A trio of doctoral students from Warsaw University of Technology have been named grand prize winners of this year’s James Dyson Awards for their SmartHEAL sensor, which is built into dressing to detect how well a wound is healing.
The smart sensor, designed by Tomasz Raczyński, Dominik Baraniecki and Piotr Walter, measures the pH balance of a wound to detect possible infection without having to change the dressing, as this can damage tissue and actually cause an infection.
This is especially important for older people who are at a higher risk of developing chronic wounds, which can lead to complications and death in a quarter of outpatients over 70.
“We offer immediate results, a non-invasive product that leads to faster and more comfortable healing processes and can reduce wound healing time and prevent amputations and death for thousands of patients,” explained the inventors.
“Our manufacturing technology allows for very high volumes and scalable production, making our product affordable for everyone.”
SmartHEAL works using an electronic pH sensor printed on a fabric backing and does not require batteries or power to operate.
Instead, the sensor communicates information about the status of the wound using radio frequency identification (RFID). This wireless communication system uses radio waves to transfer wound pH value data, which users can read by simply hovering a mobile device over the sensor.
“The key to our solution is our new dressing manufacturing technology with an integrated sensor, featuring easy-to-implement, scalable screen printing technology combined with thermal transfer,” explained the designers.
“It can be washed, it can be stretched, and it won’t break.”
As grand prize winners of the James Dyson Awards, the trio will receive £30,000 in prize money. This will serve to complete the testing phase of SmartHEAL and start clinical trials, with the aim of bringing the product to market by 2025.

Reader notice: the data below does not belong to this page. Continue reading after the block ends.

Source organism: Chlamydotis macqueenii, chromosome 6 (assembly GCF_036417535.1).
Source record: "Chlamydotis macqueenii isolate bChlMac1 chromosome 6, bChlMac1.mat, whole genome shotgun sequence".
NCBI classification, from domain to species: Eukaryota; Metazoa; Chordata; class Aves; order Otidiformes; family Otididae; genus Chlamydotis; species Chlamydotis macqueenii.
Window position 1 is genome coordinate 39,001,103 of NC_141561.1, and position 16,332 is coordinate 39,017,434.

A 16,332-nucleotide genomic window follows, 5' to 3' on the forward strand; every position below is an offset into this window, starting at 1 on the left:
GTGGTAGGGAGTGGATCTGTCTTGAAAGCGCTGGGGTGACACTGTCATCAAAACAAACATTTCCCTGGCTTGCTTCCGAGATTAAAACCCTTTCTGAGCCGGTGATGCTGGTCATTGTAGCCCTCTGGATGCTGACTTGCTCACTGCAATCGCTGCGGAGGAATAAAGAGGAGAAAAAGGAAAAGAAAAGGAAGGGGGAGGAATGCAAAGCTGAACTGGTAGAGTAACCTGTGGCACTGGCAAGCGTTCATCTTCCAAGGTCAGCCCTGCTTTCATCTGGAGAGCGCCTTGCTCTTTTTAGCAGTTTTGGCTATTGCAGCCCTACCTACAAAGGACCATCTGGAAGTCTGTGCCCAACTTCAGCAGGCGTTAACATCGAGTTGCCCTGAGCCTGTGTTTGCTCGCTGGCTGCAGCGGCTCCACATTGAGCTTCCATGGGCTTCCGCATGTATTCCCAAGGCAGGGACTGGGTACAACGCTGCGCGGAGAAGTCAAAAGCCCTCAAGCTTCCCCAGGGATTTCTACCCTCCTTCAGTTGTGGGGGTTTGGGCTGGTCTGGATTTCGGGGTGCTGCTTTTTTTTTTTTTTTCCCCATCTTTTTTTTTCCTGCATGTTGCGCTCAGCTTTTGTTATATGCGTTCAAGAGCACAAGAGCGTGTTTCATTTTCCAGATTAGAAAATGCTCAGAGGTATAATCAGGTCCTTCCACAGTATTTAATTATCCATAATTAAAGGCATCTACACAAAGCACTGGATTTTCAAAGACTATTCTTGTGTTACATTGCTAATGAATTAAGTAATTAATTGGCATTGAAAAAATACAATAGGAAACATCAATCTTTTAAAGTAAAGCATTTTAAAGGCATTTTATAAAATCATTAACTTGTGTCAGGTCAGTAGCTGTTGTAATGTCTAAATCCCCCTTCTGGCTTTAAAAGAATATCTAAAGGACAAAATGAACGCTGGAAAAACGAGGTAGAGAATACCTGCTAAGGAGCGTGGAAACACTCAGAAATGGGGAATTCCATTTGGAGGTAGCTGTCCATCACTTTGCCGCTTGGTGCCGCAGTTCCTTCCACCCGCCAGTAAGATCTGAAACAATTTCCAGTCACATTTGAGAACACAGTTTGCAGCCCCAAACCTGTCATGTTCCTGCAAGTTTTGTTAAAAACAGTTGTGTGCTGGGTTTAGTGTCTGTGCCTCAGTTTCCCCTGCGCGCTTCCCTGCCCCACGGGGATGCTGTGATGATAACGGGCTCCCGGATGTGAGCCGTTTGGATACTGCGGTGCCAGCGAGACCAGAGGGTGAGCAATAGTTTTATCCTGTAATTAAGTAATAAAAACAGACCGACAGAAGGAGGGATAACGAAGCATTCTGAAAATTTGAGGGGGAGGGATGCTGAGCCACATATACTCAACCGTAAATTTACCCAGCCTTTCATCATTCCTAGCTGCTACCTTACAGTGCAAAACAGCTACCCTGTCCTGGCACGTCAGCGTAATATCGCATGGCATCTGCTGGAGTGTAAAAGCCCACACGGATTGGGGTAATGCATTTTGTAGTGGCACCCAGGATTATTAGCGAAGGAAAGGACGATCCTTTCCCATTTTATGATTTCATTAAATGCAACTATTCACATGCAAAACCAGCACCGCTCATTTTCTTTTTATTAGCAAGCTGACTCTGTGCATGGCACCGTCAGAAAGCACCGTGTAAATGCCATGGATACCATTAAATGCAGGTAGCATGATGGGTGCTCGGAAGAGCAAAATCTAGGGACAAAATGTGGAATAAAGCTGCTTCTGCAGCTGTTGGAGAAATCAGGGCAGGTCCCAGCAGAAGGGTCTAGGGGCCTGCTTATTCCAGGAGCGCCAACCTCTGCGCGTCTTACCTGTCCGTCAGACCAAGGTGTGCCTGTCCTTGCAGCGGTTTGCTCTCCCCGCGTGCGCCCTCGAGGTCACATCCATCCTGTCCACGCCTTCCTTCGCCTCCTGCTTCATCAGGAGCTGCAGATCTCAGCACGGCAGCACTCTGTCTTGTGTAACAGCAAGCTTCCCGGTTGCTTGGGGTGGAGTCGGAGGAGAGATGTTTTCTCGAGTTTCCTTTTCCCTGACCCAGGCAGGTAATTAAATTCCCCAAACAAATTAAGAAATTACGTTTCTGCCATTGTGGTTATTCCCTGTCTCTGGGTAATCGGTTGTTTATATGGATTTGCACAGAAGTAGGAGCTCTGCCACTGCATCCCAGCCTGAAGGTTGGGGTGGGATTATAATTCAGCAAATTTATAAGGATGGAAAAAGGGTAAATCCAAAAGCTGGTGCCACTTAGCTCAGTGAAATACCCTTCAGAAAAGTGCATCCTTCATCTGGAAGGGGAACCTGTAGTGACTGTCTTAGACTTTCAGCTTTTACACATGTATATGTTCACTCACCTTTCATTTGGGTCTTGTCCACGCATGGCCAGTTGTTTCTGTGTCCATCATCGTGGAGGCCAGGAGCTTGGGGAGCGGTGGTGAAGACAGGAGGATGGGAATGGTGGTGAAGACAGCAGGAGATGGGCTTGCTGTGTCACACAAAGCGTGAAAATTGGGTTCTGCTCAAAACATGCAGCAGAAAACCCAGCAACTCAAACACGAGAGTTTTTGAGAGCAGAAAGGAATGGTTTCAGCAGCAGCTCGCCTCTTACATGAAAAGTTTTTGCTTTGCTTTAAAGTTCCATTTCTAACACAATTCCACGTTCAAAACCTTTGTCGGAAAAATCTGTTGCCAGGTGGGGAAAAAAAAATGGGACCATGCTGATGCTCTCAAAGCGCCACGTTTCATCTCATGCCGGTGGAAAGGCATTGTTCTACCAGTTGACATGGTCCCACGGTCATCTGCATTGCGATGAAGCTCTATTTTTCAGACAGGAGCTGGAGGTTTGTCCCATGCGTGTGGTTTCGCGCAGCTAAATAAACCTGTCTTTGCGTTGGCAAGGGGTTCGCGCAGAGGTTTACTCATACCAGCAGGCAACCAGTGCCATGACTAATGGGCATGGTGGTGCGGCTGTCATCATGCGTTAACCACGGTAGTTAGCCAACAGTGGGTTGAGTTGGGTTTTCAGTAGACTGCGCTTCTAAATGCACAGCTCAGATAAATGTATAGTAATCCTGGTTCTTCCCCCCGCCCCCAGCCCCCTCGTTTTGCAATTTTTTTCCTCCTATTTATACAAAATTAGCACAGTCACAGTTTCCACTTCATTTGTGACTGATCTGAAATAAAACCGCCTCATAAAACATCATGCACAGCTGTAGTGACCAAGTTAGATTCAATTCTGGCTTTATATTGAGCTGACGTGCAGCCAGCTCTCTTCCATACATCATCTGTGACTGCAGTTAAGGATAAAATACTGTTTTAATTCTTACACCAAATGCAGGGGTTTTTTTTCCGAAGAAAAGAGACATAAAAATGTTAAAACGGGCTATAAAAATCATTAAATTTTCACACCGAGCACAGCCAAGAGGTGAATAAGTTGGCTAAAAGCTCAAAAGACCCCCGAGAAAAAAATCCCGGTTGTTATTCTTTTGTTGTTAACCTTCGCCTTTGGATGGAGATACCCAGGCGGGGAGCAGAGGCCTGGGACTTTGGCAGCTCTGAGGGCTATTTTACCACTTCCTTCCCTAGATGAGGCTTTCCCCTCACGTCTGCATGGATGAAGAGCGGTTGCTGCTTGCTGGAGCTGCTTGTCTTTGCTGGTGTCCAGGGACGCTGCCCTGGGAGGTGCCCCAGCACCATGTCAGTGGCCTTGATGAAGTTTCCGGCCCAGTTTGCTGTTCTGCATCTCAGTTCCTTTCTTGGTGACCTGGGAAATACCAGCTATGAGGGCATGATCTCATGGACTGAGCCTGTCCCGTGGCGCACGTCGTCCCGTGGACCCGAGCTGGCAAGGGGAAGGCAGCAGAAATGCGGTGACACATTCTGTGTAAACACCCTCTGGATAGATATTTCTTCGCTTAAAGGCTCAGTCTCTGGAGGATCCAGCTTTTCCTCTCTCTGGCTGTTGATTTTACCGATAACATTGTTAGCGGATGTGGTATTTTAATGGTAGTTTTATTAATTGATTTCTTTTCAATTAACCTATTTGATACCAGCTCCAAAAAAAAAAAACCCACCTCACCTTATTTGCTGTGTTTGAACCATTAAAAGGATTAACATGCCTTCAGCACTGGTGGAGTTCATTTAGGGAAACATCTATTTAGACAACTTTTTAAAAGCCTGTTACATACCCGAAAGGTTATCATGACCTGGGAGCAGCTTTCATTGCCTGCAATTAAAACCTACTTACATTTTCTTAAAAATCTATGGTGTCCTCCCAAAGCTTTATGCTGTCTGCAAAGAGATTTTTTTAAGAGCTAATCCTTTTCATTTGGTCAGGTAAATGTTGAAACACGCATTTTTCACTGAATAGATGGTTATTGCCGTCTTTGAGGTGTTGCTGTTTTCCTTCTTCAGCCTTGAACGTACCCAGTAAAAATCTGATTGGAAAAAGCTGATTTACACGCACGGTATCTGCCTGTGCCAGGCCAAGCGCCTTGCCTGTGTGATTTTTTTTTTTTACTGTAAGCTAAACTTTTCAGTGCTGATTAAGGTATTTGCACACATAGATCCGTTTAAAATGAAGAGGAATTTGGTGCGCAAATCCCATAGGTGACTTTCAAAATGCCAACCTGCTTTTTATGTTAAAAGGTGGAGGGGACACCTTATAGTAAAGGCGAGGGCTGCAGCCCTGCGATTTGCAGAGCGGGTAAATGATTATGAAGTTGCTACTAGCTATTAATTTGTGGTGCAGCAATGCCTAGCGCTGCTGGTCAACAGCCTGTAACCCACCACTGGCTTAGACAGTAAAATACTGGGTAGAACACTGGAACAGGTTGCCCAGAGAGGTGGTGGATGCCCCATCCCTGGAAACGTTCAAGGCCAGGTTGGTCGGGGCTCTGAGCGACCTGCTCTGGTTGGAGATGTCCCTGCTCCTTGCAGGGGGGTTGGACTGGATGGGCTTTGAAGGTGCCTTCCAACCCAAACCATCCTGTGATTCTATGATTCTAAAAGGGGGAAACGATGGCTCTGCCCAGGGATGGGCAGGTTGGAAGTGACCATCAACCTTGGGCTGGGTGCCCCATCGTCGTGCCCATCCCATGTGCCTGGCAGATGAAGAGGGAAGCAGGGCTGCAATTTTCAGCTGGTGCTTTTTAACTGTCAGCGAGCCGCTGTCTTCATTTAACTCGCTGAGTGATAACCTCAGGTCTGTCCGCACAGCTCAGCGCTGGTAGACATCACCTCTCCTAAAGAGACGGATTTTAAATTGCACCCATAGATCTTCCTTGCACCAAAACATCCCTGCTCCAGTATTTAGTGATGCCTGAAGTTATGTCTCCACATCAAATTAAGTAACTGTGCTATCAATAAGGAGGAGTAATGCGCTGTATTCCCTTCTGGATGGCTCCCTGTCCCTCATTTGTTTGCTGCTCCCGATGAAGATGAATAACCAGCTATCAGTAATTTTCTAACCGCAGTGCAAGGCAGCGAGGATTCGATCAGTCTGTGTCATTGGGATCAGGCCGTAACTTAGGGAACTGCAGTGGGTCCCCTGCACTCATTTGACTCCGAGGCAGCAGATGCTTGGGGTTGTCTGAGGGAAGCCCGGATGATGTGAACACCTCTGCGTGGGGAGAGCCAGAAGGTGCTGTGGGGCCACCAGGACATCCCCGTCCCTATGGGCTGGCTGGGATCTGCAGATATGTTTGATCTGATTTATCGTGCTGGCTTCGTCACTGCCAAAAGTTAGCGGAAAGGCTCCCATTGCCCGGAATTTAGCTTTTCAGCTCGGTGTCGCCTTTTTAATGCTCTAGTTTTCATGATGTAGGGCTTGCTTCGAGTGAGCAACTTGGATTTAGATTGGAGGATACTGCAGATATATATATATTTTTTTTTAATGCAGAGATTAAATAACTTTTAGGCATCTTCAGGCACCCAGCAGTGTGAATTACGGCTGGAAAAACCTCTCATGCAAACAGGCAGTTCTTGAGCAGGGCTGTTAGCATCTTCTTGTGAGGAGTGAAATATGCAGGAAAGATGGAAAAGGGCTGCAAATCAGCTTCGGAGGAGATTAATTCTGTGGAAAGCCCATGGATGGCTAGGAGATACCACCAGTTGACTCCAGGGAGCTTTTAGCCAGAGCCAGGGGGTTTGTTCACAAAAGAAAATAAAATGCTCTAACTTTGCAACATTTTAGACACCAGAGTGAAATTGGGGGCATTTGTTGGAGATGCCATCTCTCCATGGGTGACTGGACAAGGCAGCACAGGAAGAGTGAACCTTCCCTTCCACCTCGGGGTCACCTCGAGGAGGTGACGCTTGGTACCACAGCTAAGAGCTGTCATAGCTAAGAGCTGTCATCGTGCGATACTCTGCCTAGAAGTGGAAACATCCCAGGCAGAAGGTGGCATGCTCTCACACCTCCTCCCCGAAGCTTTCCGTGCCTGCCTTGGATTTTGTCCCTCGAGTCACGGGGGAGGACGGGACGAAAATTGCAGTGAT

“I hope the award gives the team the impetus to move forward on the difficult path to commercialisation,” said British inventor James Dyson, who founded the award and selects the grand prize winners each year.
A further £30,000 has been awarded to Polyformer, an open source recycling machine that turns plastic bottles into filament for 3D printing, which has been named this year’s global sustainability winner.
The machine was designed by Swaleh Owais and Reiten Cheng to help manufacturers in the Global South transform plastic waste into a locally sourced, affordable and abundant material.
“We are using the prize money to roll out several Polyformers and Polyformer-Lites at our partner manufacturing spaces in Rwanda,” the duo explained.
“With these machines, local students, designers and manufacturers in Rwanda will have access to low-cost 3D printer filament.”
The second international prize for this year’s awards went to Charlotte Blancke’s Ivvy, a wearable alternative to IV poles.
Each year, the James Dyson Award honors the best design and engineering students from around the world, with the grand prize and sustainability winner selected from a list of 29 national winners.
Previous winners have included a breast cancer home test kit and a solar panel made from food waste that can harvest energy from not only visible sunlight but also invisible UV rays.